Alister McGrath is a TE/EC who pursues a version of natural theology without (it seems) embracing ID.


Unapologetic Catholic - #53286

March 5th 2011

Actually, the sole requirements to be a theisic evolutionist are two:


1.  Acceptance of the general consensus of science and

2.  belief in a deity.

No, Behe doesn’t qualify under #1 above.  Since ID rejects vast swaths ofscience no IDist is a theistic evolutionist.

by linking it with the rejection of natural theology, by insisting that it rules out the detectability of design, by tying it to certain opinions about “the problem of evil,” etc.”

This , of course is fertilizer.  Non of theses are necessary for TE at all.   TE is not about religion.  You can be any religion or a theist.  If you believe in predestination,—good for you.  If you believe in justification by faith alone—good for you.  If you believe in process theology—good for you.  If you believe in Gaia—good for you.  If you are a deist—good for you.  You met the “T” part.  I might completely disagree with your version of theology, but the particular theology is not important in TE designation.

What is important is the acceptance of mainstream science.  It is a falsehood to say that mainstream science rules out detectability of design.  Science also has nothing of interest to say about natural theology.  It also has nothing to say about theodicy.  The TE accepts the science.  Nothing more—But nothing less.  If someone claims to be a TE I don’t care about their version of the “T.”  I want to hear about their version of the “E.”  If they start mumbling and drooling about lack of transitional fossils, then no, they aren’t a TE.  If they speak of front end loading, no, they aren’t a TE.  If they are a Wiccan believing they are a reincarnated Assyrian warrior publishing papers on genetics that are routinely cited in the scientific literature, then they are TE.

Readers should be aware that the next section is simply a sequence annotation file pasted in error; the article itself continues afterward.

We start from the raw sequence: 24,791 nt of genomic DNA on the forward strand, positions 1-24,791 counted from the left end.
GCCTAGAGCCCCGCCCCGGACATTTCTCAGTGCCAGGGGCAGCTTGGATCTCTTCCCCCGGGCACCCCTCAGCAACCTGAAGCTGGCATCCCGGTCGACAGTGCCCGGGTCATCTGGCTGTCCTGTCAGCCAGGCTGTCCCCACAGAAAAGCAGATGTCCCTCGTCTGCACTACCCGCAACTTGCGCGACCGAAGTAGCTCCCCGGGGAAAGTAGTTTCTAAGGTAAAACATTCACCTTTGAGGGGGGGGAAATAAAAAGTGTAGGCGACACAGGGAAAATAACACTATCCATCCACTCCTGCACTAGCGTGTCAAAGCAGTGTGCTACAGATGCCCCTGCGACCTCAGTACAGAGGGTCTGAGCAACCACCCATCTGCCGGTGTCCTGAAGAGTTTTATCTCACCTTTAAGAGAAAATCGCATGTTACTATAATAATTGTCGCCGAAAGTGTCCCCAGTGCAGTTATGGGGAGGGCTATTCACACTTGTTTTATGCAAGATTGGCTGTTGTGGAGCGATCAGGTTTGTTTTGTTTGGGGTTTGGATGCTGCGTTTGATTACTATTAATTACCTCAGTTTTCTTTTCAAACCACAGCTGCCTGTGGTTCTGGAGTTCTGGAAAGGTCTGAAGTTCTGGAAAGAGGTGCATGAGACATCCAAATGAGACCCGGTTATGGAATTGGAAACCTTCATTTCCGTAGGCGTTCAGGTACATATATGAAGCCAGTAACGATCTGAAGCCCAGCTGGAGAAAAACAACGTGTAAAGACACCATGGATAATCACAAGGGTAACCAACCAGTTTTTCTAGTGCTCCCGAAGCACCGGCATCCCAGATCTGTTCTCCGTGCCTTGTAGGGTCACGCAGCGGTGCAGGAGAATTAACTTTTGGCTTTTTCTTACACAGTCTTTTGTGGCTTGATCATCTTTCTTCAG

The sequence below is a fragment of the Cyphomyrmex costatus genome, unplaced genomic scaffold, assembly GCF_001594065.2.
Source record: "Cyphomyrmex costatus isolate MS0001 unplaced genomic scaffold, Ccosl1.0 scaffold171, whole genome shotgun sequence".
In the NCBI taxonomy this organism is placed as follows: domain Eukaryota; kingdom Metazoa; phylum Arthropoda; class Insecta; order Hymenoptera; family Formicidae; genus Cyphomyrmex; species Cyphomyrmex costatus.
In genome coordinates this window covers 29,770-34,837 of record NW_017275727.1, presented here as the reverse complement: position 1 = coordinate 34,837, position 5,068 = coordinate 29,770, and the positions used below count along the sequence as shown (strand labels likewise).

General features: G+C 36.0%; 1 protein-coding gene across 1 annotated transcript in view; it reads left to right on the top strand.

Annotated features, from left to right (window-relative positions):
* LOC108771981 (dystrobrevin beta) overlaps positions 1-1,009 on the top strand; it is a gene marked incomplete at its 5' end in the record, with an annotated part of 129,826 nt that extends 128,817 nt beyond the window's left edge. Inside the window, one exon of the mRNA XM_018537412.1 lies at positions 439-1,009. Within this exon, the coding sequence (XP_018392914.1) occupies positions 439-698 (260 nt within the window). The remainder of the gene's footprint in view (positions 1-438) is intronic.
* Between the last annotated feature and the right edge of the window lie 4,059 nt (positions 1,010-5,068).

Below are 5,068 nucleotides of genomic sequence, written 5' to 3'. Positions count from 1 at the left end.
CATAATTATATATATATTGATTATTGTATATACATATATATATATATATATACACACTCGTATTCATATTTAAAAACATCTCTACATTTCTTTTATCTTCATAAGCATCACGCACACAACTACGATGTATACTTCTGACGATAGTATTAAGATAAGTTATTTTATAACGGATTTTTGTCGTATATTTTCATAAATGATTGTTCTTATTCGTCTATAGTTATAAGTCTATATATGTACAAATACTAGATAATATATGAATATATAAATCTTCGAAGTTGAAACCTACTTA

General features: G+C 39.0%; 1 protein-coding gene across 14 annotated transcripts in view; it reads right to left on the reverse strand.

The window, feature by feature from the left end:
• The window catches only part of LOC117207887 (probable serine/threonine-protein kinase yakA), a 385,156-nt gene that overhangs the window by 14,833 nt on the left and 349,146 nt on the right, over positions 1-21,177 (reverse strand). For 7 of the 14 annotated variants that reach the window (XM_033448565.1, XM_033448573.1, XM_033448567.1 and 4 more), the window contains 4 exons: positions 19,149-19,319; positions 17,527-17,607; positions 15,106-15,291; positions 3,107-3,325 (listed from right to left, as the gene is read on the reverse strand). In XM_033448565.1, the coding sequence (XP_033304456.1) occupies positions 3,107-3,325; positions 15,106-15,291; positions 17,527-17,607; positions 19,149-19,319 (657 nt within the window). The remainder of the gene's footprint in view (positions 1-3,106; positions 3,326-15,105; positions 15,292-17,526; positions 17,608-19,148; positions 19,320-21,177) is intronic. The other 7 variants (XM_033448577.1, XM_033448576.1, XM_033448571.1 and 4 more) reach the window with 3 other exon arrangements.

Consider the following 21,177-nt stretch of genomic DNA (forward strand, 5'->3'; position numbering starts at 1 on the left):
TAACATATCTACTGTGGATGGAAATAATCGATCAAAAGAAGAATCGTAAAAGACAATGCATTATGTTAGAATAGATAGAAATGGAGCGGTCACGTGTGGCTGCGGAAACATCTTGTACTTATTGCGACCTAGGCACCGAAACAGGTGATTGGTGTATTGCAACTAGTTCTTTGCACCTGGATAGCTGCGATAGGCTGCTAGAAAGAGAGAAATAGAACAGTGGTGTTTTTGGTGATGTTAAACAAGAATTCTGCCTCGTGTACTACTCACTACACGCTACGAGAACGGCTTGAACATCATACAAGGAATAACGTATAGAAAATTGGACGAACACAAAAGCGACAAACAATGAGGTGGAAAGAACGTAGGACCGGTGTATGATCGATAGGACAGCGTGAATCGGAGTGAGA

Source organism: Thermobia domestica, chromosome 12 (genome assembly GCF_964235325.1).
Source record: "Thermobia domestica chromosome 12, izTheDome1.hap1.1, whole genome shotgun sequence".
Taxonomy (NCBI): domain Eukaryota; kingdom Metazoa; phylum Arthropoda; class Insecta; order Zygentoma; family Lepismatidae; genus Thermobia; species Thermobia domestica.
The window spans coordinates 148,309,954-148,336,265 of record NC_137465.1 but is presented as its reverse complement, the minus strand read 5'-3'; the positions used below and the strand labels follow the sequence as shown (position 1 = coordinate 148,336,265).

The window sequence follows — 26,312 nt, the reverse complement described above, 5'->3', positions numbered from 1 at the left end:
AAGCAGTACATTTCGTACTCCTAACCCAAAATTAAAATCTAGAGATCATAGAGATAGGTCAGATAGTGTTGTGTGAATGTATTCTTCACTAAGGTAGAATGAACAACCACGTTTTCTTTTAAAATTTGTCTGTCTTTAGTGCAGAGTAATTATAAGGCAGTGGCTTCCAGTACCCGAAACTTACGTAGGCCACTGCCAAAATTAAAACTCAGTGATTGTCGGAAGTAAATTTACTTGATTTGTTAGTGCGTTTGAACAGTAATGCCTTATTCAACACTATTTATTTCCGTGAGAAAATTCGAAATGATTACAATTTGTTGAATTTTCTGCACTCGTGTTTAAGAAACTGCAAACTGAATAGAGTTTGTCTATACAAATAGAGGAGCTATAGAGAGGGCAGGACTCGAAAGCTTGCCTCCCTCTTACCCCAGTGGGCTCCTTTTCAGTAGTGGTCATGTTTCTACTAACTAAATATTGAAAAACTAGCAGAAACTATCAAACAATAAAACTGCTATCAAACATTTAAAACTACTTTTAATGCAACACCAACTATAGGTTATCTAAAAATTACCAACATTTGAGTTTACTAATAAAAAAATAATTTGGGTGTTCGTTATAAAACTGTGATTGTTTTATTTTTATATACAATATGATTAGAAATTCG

Roger A. Sawtelle - #53293

March 5th 2011

John wrote:

So, how long does it take the Darwinian mechanism of genetic variation that is random in only one respect—fitness—coupled with selection (without selection, it’s non-Darwinian!) to produce an exquisitely specific, biologically functional protein-protein binding site, Rich?

Now John there is only one problem with that statement, and that is that there is no defintion of what fitness is.  The closest thing to a definition is that fitness is measured by the ability to survive and reproduce.  That is not a definition, but a tautology. 

If there is no definable criteria for natural selection, how can we say or prove that it takes place?  We have a metaphor for what happens, but no mechanism.  How is that science?  On the other hand with ecology we do have a real mechanism for natural selection.

Behe was mistaken to focus on variation for his primary criticism of Darwinism.  Natural selection or survival of the fittest is the most vulnerable aspect of the theory.  It is also hard to critique because it is most elusive because it really does not exist.


Rich - #53309

March 5th 2011

penman:

Thanks for your comments.  Just to be explain the empirical basis for my statements, my comments on theistic evolution are based on an extensive reading of the books, articles, blog posts, etc. of leading TE/EC proponents, mainly North American ones, but including all the leading NA ones, including Ken Miller, Francisco Ayala, George Murphy, Randy Isaac, Denis Lamoureux, and many others, including many Biologos contributors.  In every case at least one, and in most cases more than one of the extra requirements I have mentioned has been found.  For example, the argument against design and for Darwinism from the problem of evil is made by Ken Miller and Francisco Ayala.  Criticism of natural theology one may find in George Murphy and some of the columnists here.  The fact that so often these “extra” requirements are coupled with remarks targeting ID indicates that the very contents of the writer’s TE/EC is shaped by a need to reject ID.